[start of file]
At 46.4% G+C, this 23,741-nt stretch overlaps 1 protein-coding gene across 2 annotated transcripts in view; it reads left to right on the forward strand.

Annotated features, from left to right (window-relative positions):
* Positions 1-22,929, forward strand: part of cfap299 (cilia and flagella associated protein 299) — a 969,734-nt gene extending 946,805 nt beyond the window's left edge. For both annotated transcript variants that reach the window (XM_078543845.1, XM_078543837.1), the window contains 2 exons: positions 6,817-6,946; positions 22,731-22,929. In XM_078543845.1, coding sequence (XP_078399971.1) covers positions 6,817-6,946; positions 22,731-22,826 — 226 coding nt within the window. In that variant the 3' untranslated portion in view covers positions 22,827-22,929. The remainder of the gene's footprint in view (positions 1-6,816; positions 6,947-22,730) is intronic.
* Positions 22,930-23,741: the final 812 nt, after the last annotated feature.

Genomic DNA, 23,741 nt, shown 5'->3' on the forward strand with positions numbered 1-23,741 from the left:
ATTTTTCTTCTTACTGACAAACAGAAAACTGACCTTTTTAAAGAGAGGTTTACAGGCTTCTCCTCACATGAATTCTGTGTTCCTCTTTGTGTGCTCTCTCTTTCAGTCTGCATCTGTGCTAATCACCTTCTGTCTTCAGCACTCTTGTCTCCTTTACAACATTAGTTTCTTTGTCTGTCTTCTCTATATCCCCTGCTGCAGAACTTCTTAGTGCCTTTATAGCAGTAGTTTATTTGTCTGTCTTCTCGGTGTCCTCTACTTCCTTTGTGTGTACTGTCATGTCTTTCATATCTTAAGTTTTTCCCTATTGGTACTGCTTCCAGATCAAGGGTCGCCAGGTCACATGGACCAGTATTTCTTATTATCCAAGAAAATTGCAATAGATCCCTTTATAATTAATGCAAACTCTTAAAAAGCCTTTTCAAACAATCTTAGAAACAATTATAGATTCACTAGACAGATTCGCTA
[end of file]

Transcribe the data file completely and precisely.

At 46.4% G+C, this 23,741-nt stretch overlaps 1 protein-coding gene across 2 annotated transcripts in view; it reads left to right on the forward strand.

Annotated features, from left to right (window-relative positions):
* Positions 1-22,929, forward strand: part of cfap299 (cilia and flagella associated protein 299) — a 969,734-nt gene extending 946,805 nt beyond the window's left edge. For both annotated transcript variants that reach the window (XM_078543845.1, XM_078543837.1), the window contains 2 exons: positions 6,817-6,946; positions 22,731-22,929. In XM_078543845.1, coding sequence (XP_078399971.1) covers positions 6,817-6,946; positions 22,731-22,826 — 226 coding nt within the window. In that variant the 3' untranslated portion in view covers positions 22,827-22,929. The remainder of the gene's footprint in view (positions 1-6,816; positions 6,947-22,730) is intronic.
* Positions 22,930-23,741: the final 812 nt, after the last annotated feature.

Genomic DNA, 23,741 nt, shown 5'->3' on the forward strand with positions numbered 1-23,741 from the left:
ATTTTTCTTCTTACTGACAAACAGAAAACTGACCTTTTTAAAGAGAGGTTTACAGGCTTCTCCTCACATGAATTCTGTGTTCCTCTTTGTGTGCTCTCTCTTTCAGTCTGCATCTGTGCTAATCACCTTCTGTCTTCAGCACTCTTGTCTCCTTTACAACATTAGTTTCTTTGTCTGTCTTCTCTATATCCCCTGCTGCAGAACTTCTTAGTGCCTTTATAGCAGTAGTTTATTTGTCTGTCTTCTCGGTGTCCTCTACTTCCTTTGTGTGTACTGTCATGTCTTTCATATCTTAAGTTTTTCCCTATTGGTACTGCTTCCAGATCAAGGGTCGCCAGGTCACATGGACCAGTATTTCTTATTATCCAAGAAAATTGCAATAGATCCCTTTATAATTAATGCAAACTCTTAAAAAGCCTTTTCAAACAATCTTAGAAACAATTATAGATTCACTAGACAGATTCGCTA